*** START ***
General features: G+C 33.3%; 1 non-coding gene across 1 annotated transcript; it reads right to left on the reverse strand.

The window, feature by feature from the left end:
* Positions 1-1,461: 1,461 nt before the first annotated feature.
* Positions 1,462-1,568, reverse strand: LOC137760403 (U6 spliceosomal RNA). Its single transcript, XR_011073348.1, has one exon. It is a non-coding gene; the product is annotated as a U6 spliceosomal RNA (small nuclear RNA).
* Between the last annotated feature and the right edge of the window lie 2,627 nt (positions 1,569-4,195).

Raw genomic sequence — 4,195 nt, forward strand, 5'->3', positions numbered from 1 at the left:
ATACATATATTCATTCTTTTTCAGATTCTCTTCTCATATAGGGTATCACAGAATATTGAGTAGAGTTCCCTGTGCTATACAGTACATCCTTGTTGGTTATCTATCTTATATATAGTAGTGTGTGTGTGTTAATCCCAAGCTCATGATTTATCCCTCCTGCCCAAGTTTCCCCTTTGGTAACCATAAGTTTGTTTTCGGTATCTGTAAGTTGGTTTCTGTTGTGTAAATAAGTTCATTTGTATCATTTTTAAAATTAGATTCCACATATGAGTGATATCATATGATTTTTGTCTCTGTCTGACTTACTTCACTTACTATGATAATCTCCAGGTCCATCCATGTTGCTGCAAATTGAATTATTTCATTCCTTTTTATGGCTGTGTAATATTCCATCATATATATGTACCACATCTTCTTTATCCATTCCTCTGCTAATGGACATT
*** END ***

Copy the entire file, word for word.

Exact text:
General features: G+C 33.3%; 1 non-coding gene across 1 annotated transcript; it reads right to left on the reverse strand.

The window, feature by feature from the left end:
* Positions 1-1,461: 1,461 nt before the first annotated feature.
* Positions 1,462-1,568, reverse strand: LOC137760403 (U6 spliceosomal RNA). Its single transcript, XR_011073348.1, has one exon. It is a non-coding gene; the product is annotated as a U6 spliceosomal RNA (small nuclear RNA).
* Between the last annotated feature and the right edge of the window lie 2,627 nt (positions 1,569-4,195).

Raw genomic sequence — 4,195 nt, forward strand, 5'->3', positions numbered from 1 at the left:
ATACATATATTCATTCTTTTTCAGATTCTCTTCTCATATAGGGTATCACAGAATATTGAGTAGAGTTCCCTGTGCTATACAGTACATCCTTGTTGGTTATCTATCTTATATATAGTAGTGTGTGTGTGTTAATCCCAAGCTCATGATTTATCCCTCCTGCCCAAGTTTCCCCTTTGGTAACCATAAGTTTGTTTTCGGTATCTGTAAGTTGGTTTCTGTTGTGTAAATAAGTTCATTTGTATCATTTTTAAAATTAGATTCCACATATGAGTGATATCATATGATTTTTGTCTCTGTCTGACTTACTTCACTTACTATGATAATCTCCAGGTCCATCCATGTTGCTGCAAATTGAATTATTTCATTCCTTTTTATGGCTGTGTAATATTCCATCATATATATGTACCACATCTTCTTTATCCATTCCTCTGCTAATGGACATT